Miss Amalya Corinthian wrote:

We are all familiar with the Pit insofar as it refers to late-patriarchal Telluria. But, dear pettes, how many of us have considered why this particular term is used? Aristasians do not use words lightly, and words like Pit are not used arbitrarily. Why, then, do we call late-patriarchal Telluria the Pit? Why not call it simply “Late-Patriarchal Telluria?” And, furthermore, does the Pit mean more than just late-patriarchal Telluria?

Dearest fellow Aristasians, I believe I have the answer to at least some of these questions. Let us all think for a moment about pits. What is a pit, in the most “literal” sense? A pit is a deep hole in the earth. Sunlight rarely penetrates, and there is a real danger of falling in. Imagine falling into a pit, particularly if one is walking alone. With broken limbs from the fall, it would be very difficult to climb back out again on one’s own. It would be cold, and one would have no recourse from the elements.

How does this relate to late-patriarchal Telluria? This should be quickly obvious to anyone who has spent time there. Telluria often does not feel the light of Our Mother, just as a pit in the ground is in perpetual shade and hidden from sunlight. If one finds oneself in Telluria, escape seems impossible, given that often, the only company one has is other late-patriarchal Tellurians; others in the pit. It may seem that there is no one up there, on the outside, to help you out of the pit. Similarly, Tellurians are wounded from their fall into the pit, which makes ascension difficult. Like a maid who, walking alone, falls into a deep chasm, the situation may seem hopeless if one feels mired in the pit

Let us all remember, however, that when we fell into the pit, we weren’t, in fact, walking alone. Dea watches over all of us, even (and I might add especially) those trapped in Telluria, and She is eager to extend a luminous hand to those mired in Darkness, so that we might become closer to Her. She, too, can tend our wounds and heal us from our fall, if we only call to Her.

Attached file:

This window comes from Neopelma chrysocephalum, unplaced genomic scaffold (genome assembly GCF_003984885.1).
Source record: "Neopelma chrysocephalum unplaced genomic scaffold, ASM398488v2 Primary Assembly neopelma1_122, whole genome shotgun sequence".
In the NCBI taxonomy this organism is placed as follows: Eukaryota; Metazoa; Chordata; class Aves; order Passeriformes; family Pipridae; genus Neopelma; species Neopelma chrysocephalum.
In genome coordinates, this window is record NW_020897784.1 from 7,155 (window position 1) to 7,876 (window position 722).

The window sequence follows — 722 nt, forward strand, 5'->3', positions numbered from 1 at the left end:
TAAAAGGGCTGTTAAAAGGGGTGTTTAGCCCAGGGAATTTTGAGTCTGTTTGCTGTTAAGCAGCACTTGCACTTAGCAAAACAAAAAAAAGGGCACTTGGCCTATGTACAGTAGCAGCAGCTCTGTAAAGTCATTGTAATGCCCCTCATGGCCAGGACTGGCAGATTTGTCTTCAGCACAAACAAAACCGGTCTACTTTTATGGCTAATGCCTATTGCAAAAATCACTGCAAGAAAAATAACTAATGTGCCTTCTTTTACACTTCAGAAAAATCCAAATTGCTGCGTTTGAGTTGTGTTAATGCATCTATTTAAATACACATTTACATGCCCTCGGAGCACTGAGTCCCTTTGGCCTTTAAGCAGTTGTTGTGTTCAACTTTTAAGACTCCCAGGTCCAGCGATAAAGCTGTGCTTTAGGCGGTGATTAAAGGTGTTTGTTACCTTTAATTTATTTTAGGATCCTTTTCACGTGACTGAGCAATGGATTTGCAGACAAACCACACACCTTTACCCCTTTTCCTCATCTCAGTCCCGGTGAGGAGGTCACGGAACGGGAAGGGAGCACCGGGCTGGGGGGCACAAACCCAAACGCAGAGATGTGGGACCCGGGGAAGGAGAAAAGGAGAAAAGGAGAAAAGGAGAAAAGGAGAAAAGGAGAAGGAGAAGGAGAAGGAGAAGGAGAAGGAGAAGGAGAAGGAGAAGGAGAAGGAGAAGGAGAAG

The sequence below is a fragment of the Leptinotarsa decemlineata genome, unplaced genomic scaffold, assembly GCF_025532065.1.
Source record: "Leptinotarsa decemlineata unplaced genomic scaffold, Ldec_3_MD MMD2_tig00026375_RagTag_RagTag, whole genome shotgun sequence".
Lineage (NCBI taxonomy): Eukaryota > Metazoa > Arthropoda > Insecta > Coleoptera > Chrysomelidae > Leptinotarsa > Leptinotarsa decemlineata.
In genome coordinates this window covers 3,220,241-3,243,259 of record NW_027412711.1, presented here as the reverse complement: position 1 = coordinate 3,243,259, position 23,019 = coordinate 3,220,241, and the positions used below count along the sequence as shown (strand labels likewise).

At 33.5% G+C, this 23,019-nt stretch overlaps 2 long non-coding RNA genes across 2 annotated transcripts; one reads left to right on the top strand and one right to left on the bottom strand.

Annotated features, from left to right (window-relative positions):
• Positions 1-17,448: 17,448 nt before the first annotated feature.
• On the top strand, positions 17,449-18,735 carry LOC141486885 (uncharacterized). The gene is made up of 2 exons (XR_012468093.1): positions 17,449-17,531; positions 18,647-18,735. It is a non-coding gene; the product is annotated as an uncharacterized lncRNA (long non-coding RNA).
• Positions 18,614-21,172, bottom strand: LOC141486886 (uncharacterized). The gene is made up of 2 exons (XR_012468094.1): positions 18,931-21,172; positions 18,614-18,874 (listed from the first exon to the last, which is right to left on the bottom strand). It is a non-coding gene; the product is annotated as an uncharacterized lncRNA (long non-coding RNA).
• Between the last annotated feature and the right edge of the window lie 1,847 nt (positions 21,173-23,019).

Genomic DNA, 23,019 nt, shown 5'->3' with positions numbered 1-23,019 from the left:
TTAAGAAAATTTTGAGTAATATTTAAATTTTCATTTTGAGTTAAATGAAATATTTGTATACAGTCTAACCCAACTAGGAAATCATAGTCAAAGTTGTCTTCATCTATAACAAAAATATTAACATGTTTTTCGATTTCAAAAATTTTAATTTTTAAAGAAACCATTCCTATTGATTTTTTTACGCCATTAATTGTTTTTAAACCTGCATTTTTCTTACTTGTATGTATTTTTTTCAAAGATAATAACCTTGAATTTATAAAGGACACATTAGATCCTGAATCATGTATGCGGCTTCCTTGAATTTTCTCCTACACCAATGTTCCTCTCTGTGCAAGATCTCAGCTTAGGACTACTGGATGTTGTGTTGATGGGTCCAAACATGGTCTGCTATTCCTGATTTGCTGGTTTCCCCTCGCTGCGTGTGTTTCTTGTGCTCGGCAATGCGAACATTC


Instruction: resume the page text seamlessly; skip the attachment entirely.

I know, dear ones, that ascent from the Pit may seem a perilous task. Here, it is important to remember another thing about pits in general, which I will illustrate with an example. I once knew of a deep, dark hole near my home, and never went near it, for fear of tumbling in. It was very large. Several years later, I returned, and found that years of rain had entirely filled it with water. I no longer feared tumbling into it, knowing that, even if I did, I could easily kick to the edge and escape. Just as water can save a maid from a dark physical pit, Divine Love can save maid from a spiritual pit, by filling her heart and surroundings with buoyancy, lightening her burdens, and carrying her to the edge.

Now I come to the other point I wanted to make. When the phrase “the Pit” is used almost always to describe late-patriarchal Telluria, it can be easy to forget that Telluria is not the only pit we need worry about. I am sure there are many. Darkness can manifest in many ways.

Lady Aquila added:

The Feminine Universe contains the following note on the use of the word “Pit”:

Note: in this chapter the Aristasian term ‘the Pit’ is used in place of what has elsewhere been called the Tamasic or Inverted post-Eclipse world. It will be seen that the naming of the phenomenon has a certain potency, and the term is both vigorously descriptive and carries an obvious symbolic significance, both directional and in terms of Western iconography.

“In terms of Western iconography” presumably refers to the infernal Pit which is rather interesting in view of the possible status of Telluria as a purgatorial or “lower world”. Specifically the “infernal” element here would presumably be the inversion of values that came about with the Eclipse rather than the nature of patriarchal society as a whole.

Miss Corinthian’s last paragraph is extremely telling. It is true that wherever there is life there is the conflict between light and darkness, and beings everywhere must be careful to avoid what are so rightly called “pitfalls”. It is by following the Way of Thamë and by the Love of the Mother that we do so.

See also

The Encyclopaedia Aristasiana entry on the Pit